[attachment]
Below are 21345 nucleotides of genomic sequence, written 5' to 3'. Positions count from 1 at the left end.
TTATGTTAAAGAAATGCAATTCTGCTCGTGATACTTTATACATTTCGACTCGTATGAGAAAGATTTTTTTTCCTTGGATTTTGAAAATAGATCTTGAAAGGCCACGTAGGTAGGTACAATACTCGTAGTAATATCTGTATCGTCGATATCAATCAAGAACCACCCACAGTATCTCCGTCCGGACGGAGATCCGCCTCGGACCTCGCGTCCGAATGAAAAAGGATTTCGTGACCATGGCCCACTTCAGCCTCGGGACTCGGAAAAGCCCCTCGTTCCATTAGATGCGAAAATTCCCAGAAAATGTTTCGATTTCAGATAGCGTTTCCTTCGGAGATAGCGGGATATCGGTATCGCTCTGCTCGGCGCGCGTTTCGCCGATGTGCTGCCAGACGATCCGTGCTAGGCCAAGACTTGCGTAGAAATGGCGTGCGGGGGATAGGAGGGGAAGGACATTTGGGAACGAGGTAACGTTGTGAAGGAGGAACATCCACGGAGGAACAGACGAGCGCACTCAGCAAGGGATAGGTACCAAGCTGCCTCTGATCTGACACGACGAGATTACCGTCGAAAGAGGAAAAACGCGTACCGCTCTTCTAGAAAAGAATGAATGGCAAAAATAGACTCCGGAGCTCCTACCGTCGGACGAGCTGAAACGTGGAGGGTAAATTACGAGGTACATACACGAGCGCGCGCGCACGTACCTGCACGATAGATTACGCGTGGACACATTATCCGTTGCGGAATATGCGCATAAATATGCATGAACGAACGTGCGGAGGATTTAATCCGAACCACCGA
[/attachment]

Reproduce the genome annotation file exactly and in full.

Below are 21345 nucleotides of genomic sequence, written 5' to 3'. Positions count from 1 at the left end.
TTATGTTAAAGAAATGCAATTCTGCTCGTGATACTTTATACATTTCGACTCGTATGAGAAAGATTTTTTTTCCTTGGATTTTGAAAATAGATCTTGAAAGGCCACGTAGGTAGGTACAATACTCGTAGTAATATCTGTATCGTCGATATCAATCAAGAACCACCCACAGTATCTCCGTCCGGACGGAGATCCGCCTCGGACCTCGCGTCCGAATGAAAAAGGATTTCGTGACCATGGCCCACTTCAGCCTCGGGACTCGGAAAAGCCCCTCGTTCCATTAGATGCGAAAATTCCCAGAAAATGTTTCGATTTCAGATAGCGTTTCCTTCGGAGATAGCGGGATATCGGTATCGCTCTGCTCGGCGCGCGTTTCGCCGATGTGCTGCCAGACGATCCGTGCTAGGCCAAGACTTGCGTAGAAATGGCGTGCGGGGGATAGGAGGGGAAGGACATTTGGGAACGAGGTAACGTTGTGAAGGAGGAACATCCACGGAGGAACAGACGAGCGCACTCAGCAAGGGATAGGTACCAAGCTGCCTCTGATCTGACACGACGAGATTACCGTCGAAAGAGGAAAAACGCGTACCGCTCTTCTAGAAAAGAATGAATGGCAAAAATAGACTCCGGAGCTCCTACCGTCGGACGAGCTGAAACGTGGAGGGTAAATTACGAGGTACATACACGAGCGCGCGCGCACGTACCTGCACGATAGATTACGCGTGGACACATTATCCGTTGCGGAATATGCGCATAAATATGCATGAACGAACGTGCGGAGGATTTAATCCGAACCACCGA